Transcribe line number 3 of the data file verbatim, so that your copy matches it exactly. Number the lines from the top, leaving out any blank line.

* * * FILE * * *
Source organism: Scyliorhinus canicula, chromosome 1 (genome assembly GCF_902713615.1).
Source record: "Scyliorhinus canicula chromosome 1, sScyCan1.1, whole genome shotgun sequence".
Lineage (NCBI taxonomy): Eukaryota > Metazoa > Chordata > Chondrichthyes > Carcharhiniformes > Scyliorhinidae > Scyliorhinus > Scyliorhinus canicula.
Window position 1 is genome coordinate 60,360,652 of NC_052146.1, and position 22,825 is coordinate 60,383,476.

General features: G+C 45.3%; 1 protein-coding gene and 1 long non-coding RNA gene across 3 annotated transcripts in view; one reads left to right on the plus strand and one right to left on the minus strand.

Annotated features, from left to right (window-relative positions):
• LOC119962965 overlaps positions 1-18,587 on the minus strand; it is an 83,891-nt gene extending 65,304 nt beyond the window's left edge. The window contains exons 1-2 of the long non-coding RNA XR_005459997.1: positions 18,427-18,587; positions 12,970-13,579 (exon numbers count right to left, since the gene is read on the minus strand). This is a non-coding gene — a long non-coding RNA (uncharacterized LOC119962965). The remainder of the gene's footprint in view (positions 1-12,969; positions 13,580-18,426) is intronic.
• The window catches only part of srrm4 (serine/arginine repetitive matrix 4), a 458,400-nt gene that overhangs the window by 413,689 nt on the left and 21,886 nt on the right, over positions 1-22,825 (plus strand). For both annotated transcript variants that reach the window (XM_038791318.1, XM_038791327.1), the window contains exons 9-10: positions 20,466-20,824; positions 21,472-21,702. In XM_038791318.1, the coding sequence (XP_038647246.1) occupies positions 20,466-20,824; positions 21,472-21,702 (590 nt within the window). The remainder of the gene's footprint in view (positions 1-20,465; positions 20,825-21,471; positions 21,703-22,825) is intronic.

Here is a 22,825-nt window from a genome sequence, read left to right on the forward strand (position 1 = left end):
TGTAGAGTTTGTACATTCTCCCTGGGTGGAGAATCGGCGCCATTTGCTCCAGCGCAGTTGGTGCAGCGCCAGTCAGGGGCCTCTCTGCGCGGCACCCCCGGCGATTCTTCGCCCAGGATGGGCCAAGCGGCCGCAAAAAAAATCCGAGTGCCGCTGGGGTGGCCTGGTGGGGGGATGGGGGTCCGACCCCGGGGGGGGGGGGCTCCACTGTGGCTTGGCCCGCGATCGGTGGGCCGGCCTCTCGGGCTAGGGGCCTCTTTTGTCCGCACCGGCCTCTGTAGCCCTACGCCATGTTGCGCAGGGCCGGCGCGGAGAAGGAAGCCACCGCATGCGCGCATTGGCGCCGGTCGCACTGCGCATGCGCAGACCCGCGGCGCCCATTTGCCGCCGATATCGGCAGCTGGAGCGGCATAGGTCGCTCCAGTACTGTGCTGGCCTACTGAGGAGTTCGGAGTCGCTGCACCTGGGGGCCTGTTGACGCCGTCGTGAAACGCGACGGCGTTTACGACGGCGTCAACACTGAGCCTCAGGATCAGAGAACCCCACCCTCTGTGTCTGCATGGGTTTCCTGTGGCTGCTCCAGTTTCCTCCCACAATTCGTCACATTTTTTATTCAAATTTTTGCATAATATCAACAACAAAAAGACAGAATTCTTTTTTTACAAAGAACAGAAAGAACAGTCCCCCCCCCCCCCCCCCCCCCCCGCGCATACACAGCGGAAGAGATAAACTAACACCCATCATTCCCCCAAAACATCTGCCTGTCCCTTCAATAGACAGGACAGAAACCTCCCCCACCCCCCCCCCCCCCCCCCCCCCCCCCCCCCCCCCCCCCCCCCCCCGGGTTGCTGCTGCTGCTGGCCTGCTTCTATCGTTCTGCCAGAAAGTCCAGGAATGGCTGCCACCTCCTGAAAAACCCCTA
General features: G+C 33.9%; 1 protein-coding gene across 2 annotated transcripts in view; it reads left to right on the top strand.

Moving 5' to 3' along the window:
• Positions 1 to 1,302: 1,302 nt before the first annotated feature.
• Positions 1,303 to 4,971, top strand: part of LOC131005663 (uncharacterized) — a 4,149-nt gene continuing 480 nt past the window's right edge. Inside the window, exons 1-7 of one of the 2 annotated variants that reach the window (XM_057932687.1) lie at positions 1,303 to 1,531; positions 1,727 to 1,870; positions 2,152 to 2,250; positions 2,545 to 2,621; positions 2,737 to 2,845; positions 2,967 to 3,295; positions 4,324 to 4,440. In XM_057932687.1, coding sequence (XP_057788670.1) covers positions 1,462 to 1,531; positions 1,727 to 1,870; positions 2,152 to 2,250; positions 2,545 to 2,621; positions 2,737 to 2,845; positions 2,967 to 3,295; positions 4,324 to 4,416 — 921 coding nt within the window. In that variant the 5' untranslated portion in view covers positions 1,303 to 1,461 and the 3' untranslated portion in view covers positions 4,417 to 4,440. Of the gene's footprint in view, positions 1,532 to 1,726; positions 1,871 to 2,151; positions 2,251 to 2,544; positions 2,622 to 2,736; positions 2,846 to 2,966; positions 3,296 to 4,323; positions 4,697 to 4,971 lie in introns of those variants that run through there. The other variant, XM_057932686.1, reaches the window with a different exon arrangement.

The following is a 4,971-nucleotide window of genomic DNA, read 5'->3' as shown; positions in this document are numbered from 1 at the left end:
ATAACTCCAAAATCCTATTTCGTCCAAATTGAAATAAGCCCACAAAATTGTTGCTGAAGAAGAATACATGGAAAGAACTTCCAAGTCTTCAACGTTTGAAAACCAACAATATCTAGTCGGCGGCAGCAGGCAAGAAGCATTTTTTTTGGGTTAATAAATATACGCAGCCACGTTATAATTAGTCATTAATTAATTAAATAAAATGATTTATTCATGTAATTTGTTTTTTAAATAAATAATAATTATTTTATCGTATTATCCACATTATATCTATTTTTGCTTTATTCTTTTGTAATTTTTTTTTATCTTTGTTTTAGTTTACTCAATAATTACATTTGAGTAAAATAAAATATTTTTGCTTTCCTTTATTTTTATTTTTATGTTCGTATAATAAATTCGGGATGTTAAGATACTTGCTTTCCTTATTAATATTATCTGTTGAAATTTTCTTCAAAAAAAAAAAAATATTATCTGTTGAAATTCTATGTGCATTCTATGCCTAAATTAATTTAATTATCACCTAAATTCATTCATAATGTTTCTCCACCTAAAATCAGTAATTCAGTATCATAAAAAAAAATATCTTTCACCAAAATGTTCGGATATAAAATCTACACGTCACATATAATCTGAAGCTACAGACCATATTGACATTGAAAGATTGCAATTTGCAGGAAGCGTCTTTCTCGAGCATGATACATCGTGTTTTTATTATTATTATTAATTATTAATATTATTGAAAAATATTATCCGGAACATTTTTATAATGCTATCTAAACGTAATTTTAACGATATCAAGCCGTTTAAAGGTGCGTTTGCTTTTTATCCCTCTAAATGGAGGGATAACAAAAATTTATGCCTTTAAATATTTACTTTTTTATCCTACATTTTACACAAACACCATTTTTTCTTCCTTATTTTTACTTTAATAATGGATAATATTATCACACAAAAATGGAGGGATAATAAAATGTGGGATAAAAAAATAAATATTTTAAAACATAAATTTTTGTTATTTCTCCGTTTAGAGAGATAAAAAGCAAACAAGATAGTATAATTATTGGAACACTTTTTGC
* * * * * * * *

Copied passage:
Lineage (NCBI taxonomy): Eukaryota > Metazoa > Chordata > Chondrichthyes > Carcharhiniformes > Scyliorhinidae > Scyliorhinus > Scyliorhinus canicula.